Several years ago, I wrote a profile piece for a national children's magazine. To make a long story short, the photographer they'd hired fell through, and the magazine's art director called and asked if I could take the required picture instead. I agreed, but since I am not a photographer, I asked if he would tell me exactly what he wanted while I recorded it on my answering machine--just so I wouldn't make any mistakes.
To my surprise, he cleared his throat and haltingly said, "Uh, I, uh, I have a cold."
From that experience, I learned editors REALLY are people. Like me, they have difficult, yet hopefully fun, jobs to do; and yet they also have insecurities. The only problem is they hold the fruit of my dreams in their hands. But still, knowing they're people helps me navigate the publishing maze with a little less trepidation.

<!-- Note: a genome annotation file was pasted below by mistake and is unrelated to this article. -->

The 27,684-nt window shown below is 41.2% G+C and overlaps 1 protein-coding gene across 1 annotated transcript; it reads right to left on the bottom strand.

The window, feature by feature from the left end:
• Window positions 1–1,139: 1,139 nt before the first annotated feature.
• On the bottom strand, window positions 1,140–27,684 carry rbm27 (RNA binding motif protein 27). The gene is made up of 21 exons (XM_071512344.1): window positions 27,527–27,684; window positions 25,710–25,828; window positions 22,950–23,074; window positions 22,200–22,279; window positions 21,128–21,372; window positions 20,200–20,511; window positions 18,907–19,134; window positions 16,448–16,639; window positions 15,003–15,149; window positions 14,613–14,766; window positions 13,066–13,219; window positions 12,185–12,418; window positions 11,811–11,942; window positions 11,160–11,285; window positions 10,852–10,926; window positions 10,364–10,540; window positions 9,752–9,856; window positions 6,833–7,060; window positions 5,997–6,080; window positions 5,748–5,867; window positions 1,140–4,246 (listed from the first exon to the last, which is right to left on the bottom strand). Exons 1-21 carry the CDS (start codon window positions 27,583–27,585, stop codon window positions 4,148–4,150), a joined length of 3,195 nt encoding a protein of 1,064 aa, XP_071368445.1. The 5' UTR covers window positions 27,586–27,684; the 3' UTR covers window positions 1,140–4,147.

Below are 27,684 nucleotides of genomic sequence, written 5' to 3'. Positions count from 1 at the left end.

In many ways, it's like working with a well-meaning but not all-knowing building contractor. Most of the time he's c orrect and knows exactly what he's doing, but not always. Sometimes a laundry drain doesn't work right or a wall isn't perfectly square. And sometimes an editor rejects us. But, hey, he's (or she's) only human. They make mistakes, too.
I just hope I can always tell the difference between a mistake and an opportunity to correct--or rebuild, as the case may be.
You can read more of Ronda's writings over on TheWriteBlocks.